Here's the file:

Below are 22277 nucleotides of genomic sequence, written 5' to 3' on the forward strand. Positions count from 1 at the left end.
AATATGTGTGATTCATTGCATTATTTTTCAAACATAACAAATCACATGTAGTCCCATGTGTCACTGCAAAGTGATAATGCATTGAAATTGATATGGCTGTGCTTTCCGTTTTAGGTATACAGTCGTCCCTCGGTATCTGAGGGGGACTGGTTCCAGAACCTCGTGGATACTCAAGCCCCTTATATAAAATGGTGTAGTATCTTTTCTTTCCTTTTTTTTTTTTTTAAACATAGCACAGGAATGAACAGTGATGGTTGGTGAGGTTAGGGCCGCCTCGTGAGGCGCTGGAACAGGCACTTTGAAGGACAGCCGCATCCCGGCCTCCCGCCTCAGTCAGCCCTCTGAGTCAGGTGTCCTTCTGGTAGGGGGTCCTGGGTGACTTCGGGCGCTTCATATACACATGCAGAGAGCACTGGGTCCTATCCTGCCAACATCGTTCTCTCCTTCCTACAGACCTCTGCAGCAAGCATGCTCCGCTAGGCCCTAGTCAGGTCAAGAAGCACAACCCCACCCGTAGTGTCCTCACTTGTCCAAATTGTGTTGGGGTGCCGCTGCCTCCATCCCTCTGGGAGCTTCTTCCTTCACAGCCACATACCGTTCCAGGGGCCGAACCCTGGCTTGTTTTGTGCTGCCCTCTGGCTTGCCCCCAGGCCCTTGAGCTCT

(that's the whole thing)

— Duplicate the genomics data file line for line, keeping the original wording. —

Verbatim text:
Below are 22277 nucleotides of genomic sequence, written 5' to 3' on the forward strand. Positions count from 1 at the left end.
AATATGTGTGATTCATTGCATTATTTTTCAAACATAACAAATCACATGTAGTCCCATGTGTCACTGCAAAGTGATAATGCATTGAAATTGATATGGCTGTGCTTTCCGTTTTAGGTATACAGTCGTCCCTCGGTATCTGAGGGGGACTGGTTCCAGAACCTCGTGGATACTCAAGCCCCTTATATAAAATGGTGTAGTATCTTTTCTTTCCTTTTTTTTTTTTTTAAACATAGCACAGGAATGAACAGTGATGGTTGGTGAGGTTAGGGCCGCCTCGTGAGGCGCTGGAACAGGCACTTTGAAGGACAGCCGCATCCCGGCCTCCCGCCTCAGTCAGCCCTCTGAGTCAGGTGTCCTTCTGGTAGGGGGTCCTGGGTGACTTCGGGCGCTTCATATACACATGCAGAGAGCACTGGGTCCTATCCTGCCAACATCGTTCTCTCCTTCCTACAGACCTCTGCAGCAAGCATGCTCCGCTAGGCCCTAGTCAGGTCAAGAAGCACAACCCCACCCGTAGTGTCCTCACTTGTCCAAATTGTGTTGGGGTGCCGCTGCCTCCATCCCTCTGGGAGCTTCTTCCTTCACAGCCACATACCGTTCCAGGGGCCGAACCCTGGCTTGTTTTGTGCTGCCCTCTGGCTTGCCCCCAGGCCCTTGAGCTCT